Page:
Foodie nightmare
CTALK - Cito Beltran (The Philippine Star) - November 8, 2019 - 12:00am

In this day and age of mobile phones and selfies, it is already commonplace to see and read posts on Facebook about good places that serve great food with selfie walls to boot. But now that Asia is faced with the nightmare called ASF or African Swine Fever, we are slowly but surely hearing more and more cross-border nightmare stories experienced by Filipinos. My friend Cathy recently shared about her experience flying into Australia. While on board the plane they were served a bag of nuts each and because they could not finish it all, they decided to take the nuts with them when they disembarked. As they stood by the baggage carousel a cute little “pup” sat next to them and alerted the Aussie Customs that the travelers had food items on them. Their declaration was checked and the Customs officer asked why they did not declare the bag of nuts they brought down from the plane? Long story short, they experienced momentary fright, got a brief lecture about quarantine and Customs declaration but were let out of the airport.

This week, an even more frightening story that could be true, could be fake news, or urban legend has spread among local netizens about a Filipino traveler who absentmindedly carried a luncheon meat sandwich in his pocket or bag all the way to Japan and ended up being made to choose between paying a very large fine or be deported. For the record, I have heard two versions of the story. The other version puts the absentminded Filipino in Taiwan but also ends with his deportation to Manila. True or false, the tales do call attention to our habit of carrying food during our travels as well as bringing back home pasalubong or baon from abroad. Many Filipinos still don’t believe that you can also be stopped at the NAIA-DA quarantine and find any and all meat products from Asia confiscated.

Given the outbreak of ASF in some parts of Luzon and the discovery of ASF in meat products using imported pork, it now grows hard to argue against regional and provincial quarantine policies being enforced by LGUs. Ironically, while some provinces and cities are putting up “walls” to keep out ASF, they have not done any testing to find out if what they have in terms of imported by-products and finished meat products have ASF or not. While traveling through Davao province, a local veterinarian called my attention to so many roadside stalls selling chicharon in Barangay Sirawan in Davao. According to the vet there is a continuing influx of imported pork by-products particularly for chicharon. While we don’t want to throw fuel into the fire, it would be prudent for local government executives to voluntarily test such products to make sure that we are not bringing in the disease right into their backyard farms and piggeries!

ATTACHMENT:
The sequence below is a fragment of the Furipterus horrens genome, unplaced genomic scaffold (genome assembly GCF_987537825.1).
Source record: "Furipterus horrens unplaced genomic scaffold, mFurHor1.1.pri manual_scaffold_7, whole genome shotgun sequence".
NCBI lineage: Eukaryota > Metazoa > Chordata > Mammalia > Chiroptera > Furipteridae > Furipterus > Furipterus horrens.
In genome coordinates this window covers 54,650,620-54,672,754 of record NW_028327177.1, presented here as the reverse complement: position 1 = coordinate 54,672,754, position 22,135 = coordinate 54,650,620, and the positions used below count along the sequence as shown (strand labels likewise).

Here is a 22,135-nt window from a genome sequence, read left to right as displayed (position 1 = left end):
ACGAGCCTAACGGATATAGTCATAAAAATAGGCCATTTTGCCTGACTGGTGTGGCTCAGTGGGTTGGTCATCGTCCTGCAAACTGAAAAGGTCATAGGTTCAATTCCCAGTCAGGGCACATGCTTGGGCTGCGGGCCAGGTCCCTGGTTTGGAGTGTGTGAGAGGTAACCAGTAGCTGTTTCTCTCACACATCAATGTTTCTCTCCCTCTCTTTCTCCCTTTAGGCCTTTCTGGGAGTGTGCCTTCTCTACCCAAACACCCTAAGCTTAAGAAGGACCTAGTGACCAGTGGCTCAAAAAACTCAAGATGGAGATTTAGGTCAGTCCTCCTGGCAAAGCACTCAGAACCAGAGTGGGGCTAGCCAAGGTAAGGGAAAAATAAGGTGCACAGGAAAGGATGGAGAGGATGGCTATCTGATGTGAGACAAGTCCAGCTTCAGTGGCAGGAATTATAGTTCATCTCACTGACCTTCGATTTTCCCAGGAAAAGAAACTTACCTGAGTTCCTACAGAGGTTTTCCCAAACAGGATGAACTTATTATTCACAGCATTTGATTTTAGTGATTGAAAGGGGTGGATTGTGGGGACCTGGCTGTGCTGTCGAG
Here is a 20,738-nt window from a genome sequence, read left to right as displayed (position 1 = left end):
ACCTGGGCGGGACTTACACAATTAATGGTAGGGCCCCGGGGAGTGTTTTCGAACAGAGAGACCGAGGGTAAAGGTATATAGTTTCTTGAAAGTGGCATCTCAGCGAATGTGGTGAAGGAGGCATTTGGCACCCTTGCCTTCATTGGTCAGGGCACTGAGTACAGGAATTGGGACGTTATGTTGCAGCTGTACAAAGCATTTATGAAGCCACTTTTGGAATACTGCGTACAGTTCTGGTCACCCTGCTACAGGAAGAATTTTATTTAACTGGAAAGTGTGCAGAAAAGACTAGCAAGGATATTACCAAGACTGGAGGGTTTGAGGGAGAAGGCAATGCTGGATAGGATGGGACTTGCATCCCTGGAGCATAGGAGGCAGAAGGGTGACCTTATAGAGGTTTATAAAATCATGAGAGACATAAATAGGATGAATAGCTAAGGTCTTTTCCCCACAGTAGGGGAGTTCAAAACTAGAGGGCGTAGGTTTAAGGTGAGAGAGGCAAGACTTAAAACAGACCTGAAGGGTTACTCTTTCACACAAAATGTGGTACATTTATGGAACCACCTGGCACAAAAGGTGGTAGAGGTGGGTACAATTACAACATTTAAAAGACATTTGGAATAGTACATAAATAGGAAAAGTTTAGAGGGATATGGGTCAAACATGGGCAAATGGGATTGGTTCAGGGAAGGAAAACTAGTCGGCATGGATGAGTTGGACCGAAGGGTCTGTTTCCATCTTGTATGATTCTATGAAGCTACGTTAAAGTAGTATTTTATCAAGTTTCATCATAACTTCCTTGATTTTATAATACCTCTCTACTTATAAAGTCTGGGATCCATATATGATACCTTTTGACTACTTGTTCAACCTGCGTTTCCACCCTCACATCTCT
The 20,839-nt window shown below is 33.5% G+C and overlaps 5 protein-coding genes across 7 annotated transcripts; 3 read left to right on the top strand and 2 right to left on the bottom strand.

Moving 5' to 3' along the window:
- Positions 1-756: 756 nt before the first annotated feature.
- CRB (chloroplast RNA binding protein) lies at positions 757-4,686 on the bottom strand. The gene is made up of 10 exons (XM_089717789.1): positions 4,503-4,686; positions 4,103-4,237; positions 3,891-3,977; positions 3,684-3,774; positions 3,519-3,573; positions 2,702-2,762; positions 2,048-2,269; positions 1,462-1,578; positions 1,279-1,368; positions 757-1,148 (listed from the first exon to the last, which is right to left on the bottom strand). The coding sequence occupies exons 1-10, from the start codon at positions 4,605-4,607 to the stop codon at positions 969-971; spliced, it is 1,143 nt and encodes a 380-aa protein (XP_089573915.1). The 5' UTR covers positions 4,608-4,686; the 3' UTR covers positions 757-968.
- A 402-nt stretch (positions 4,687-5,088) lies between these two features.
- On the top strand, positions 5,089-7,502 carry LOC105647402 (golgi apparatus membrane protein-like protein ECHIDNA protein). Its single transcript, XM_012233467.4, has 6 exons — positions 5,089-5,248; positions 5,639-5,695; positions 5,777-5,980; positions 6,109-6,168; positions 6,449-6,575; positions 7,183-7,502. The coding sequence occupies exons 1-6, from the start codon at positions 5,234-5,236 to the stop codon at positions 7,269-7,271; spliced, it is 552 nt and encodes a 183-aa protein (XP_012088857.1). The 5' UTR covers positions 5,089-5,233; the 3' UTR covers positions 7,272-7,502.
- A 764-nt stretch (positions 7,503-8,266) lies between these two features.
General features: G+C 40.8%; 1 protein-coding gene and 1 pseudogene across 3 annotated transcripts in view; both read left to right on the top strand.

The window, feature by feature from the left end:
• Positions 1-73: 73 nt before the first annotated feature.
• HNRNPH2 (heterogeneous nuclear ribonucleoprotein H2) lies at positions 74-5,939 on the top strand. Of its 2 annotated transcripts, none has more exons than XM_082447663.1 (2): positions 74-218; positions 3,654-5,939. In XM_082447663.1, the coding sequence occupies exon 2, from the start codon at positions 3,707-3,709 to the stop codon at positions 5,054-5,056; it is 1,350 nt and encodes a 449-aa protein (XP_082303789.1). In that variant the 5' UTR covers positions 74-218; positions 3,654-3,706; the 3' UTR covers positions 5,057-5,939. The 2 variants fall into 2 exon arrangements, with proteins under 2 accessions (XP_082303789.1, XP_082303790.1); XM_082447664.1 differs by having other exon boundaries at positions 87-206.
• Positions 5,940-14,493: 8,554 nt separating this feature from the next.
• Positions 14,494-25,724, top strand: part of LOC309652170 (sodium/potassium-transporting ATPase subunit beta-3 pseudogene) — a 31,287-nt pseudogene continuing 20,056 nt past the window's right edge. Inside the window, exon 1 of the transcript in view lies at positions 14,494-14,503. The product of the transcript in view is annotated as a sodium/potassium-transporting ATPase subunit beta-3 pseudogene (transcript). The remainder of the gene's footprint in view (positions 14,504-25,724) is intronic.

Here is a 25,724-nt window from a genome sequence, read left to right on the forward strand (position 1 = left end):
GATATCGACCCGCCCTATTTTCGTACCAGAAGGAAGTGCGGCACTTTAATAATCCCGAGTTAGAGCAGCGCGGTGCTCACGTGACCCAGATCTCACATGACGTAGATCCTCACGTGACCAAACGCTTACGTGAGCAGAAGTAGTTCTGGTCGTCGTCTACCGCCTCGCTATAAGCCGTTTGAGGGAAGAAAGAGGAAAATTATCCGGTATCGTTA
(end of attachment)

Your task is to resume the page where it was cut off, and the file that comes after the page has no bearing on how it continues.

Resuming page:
One bit of good news is that some people are now more aware of ASF and are doing their part to prevent ASF or to undertake “Pasalubong quarantine”. A friend who recently visited Ilocos Norte had dreams of bringing home Bagnet and chicharon during his stay. But when it came time to go to the airport, his hosts advised him that instead of Bagnet and chicharon, they decided to send him off with bawang because the Bagnet and chicharon might end up being confiscated at the airport. My friend told me that he was so disappointed that he had to scream in silence: Ano ako aswang! Food Oh glorious food....no more!

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Secretary William Dar might want to sit down with his team at the National Meat Inspection Service (NMIS) and talk about the pressure and apprehension being felt by NMIS officials and personnel concerning the testing of meat products for ASF virus. I recently learned that some people at the NMIS would rather that the Department of Agriculture depend on a third party foreign company to conduct testings for ASF because those companies can’t be threatened with lawsuits or intimidated by the big boys or corporate bosses of local processed food companies. Most government employees and officials know that if businessmen decide to sue you for any conceivable offense, you rarely get the special privilege of being defended by a government lawyer for free. Most civil servants I know have had to pay for their own lawyers and for those retiring, a lawsuit or court case can tie up the release of your retirement pay especially if you get entangled with a vindictive SOB whose greed for profit is only outdone for the ugliness of his character.

I do hope that Secretary Dar and his fellow cabinet members can sit down with the CabSec and the Presidential-Legislative Liaison officer to work out a special law that gives civil servants immunity from suit for doing their job in relation to their duties. This is a problem that has perennially caused sleepless nights for civil servants causing a few to retire or resign just to avoid the harassment.

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Here’s a big thank you to MMDA General Manager Jojo Garcia for immediately ordering the removal of two abandoned vehicles parked on East Capitol drive in Barrio Kapitolyo, Pasig. Local residents pointed out the danger and the obstruction created by the vehicles; one of which has been abandoned for eight years allegedly because the owner “disappeared” and the other vehicle was parked eight months ago, its tires removed making it difficult to tow the car away. I was also told that the latter vehicle was just one of several that were left by the owner around Pasig City in order to clear his shop or garage of such unwanted or abandoned vehicles. In the US and Europe, authorities will hunt down the true owner and fine the hell out of them! Thank you again to GM Garcia for reclaiming the space.

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Email: utalk2ctalk@gmail.com

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